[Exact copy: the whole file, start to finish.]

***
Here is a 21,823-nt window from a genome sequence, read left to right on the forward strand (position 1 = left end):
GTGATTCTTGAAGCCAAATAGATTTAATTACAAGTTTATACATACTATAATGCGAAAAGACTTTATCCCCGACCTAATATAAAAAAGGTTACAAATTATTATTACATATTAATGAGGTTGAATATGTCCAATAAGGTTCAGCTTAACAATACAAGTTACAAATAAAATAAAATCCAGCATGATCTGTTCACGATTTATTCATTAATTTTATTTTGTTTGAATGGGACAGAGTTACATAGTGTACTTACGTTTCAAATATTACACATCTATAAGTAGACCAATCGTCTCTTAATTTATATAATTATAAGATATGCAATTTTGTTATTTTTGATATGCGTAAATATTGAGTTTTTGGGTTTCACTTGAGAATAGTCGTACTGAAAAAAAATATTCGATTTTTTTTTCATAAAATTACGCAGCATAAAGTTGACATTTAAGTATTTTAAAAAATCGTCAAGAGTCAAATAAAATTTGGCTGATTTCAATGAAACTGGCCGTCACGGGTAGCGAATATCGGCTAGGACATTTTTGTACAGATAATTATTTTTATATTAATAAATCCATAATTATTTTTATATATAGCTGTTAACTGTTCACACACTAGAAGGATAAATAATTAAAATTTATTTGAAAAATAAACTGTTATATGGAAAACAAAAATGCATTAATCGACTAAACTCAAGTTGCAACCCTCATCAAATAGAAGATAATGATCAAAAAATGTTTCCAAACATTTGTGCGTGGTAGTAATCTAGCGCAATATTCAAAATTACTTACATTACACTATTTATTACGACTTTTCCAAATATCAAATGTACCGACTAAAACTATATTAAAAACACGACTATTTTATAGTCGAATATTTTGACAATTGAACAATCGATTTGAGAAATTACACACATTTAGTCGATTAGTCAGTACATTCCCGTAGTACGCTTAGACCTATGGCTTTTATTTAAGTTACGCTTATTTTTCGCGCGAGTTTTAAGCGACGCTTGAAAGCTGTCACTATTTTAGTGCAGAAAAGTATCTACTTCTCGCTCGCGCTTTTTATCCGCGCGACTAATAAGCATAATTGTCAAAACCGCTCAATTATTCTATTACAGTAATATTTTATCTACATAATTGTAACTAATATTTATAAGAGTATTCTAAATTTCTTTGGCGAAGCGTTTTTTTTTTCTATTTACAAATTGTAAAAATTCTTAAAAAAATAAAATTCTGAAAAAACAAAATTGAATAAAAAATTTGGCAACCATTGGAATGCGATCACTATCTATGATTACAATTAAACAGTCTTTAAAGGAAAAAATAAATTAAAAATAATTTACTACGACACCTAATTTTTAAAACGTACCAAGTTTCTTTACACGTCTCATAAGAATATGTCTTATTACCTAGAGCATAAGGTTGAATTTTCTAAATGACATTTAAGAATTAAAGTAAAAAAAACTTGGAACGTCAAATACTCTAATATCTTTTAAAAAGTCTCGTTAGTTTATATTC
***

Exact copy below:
Here is a 21,823-nt window from a genome sequence, read left to right on the forward strand (position 1 = left end):
GTGATTCTTGAAGCCAAATAGATTTAATTACAAGTTTATACATACTATAATGCGAAAAGACTTTATCCCCGACCTAATATAAAAAAGGTTACAAATTATTATTACATATTAATGAGGTTGAATATGTCCAATAAGGTTCAGCTTAACAATACAAGTTACAAATAAAATAAAATCCAGCATGATCTGTTCACGATTTATTCATTAATTTTATTTTGTTTGAATGGGACAGAGTTACATAGTGTACTTACGTTTCAAATATTACACATCTATAAGTAGACCAATCGTCTCTTAATTTATATAATTATAAGATATGCAATTTTGTTATTTTTGATATGCGTAAATATTGAGTTTTTGGGTTTCACTTGAGAATAGTCGTACTGAAAAAAAATATTCGATTTTTTTTTCATAAAATTACGCAGCATAAAGTTGACATTTAAGTATTTTAAAAAATCGTCAAGAGTCAAATAAAATTTGGCTGATTTCAATGAAACTGGCCGTCACGGGTAGCGAATATCGGCTAGGACATTTTTGTACAGATAATTATTTTTATATTAATAAATCCATAATTATTTTTATATATAGCTGTTAACTGTTCACACACTAGAAGGATAAATAATTAAAATTTATTTGAAAAATAAACTGTTATATGGAAAACAAAAATGCATTAATCGACTAAACTCAAGTTGCAACCCTCATCAAATAGAAGATAATGATCAAAAAATGTTTCCAAACATTTGTGCGTGGTAGTAATCTAGCGCAATATTCAAAATTACTTACATTACACTATTTATTACGACTTTTCCAAATATCAAATGTACCGACTAAAACTATATTAAAAACACGACTATTTTATAGTCGAATATTTTGACAATTGAACAATCGATTTGAGAAATTACACACATTTAGTCGATTAGTCAGTACATTCCCGTAGTACGCTTAGACCTATGGCTTTTATTTAAGTTACGCTTATTTTTCGCGCGAGTTTTAAGCGACGCTTGAAAGCTGTCACTATTTTAGTGCAGAAAAGTATCTACTTCTCGCTCGCGCTTTTTATCCGCGCGACTAATAAGCATAATTGTCAAAACCGCTCAATTATTCTATTACAGTAATATTTTATCTACATAATTGTAACTAATATTTATAAGAGTATTCTAAATTTCTTTGGCGAAGCGTTTTTTTTTTCTATTTACAAATTGTAAAAATTCTTAAAAAAATAAAATTCTGAAAAAACAAAATTGAATAAAAAATTTGGCAACCATTGGAATGCGATCACTATCTATGATTACAATTAAACAGTCTTTAAAGGAAAAAATAAATTAAAAATAATTTACTACGACACCTAATTTTTAAAACGTACCAAGTTTCTTTACACGTCTCATAAGAATATGTCTTATTACCTAGAGCATAAGGTTGAATTTTCTAAATGACATTTAAGAATTAAAGTAAAAAAAACTTGGAACGTCAAATACTCTAATATCTTTTAAAAAGTCTCGTTAGTTTATATTC